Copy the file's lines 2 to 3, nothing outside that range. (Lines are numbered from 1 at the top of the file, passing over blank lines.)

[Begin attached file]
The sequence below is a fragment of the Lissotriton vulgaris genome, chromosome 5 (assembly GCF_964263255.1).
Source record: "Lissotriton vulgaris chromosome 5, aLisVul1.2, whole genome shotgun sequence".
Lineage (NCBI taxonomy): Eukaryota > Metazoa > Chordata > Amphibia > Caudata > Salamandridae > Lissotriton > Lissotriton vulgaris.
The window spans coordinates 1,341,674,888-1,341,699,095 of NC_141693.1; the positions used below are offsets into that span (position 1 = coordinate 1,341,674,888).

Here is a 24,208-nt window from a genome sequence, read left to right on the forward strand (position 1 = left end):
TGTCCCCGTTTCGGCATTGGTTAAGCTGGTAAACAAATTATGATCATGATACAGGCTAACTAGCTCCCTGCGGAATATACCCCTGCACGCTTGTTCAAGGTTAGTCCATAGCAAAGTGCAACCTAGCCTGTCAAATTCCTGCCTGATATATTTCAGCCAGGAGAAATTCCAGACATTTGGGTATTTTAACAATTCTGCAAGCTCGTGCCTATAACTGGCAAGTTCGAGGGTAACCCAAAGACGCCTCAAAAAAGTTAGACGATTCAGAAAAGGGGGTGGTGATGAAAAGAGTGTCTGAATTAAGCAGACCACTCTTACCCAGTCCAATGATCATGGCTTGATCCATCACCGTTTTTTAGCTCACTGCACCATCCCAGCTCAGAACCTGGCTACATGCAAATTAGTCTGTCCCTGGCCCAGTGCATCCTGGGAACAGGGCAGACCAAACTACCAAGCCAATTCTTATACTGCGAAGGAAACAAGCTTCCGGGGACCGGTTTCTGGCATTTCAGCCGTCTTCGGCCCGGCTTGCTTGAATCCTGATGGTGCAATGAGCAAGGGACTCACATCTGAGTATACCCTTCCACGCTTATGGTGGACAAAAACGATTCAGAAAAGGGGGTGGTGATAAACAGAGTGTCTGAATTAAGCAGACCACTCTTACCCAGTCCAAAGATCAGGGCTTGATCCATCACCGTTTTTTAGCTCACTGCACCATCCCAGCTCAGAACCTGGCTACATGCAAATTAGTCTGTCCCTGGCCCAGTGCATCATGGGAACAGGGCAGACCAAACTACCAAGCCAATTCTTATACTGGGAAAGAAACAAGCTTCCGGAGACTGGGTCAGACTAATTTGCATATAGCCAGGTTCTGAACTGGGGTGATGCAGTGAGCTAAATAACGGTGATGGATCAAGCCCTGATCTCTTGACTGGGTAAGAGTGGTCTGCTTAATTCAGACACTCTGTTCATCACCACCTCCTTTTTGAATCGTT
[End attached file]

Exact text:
Source record: "Lissotriton vulgaris chromosome 5, aLisVul1.2, whole genome shotgun sequence".
Lineage (NCBI taxonomy): Eukaryota > Metazoa > Chordata > Amphibia > Caudata > Salamandridae > Lissotriton > Lissotriton vulgaris.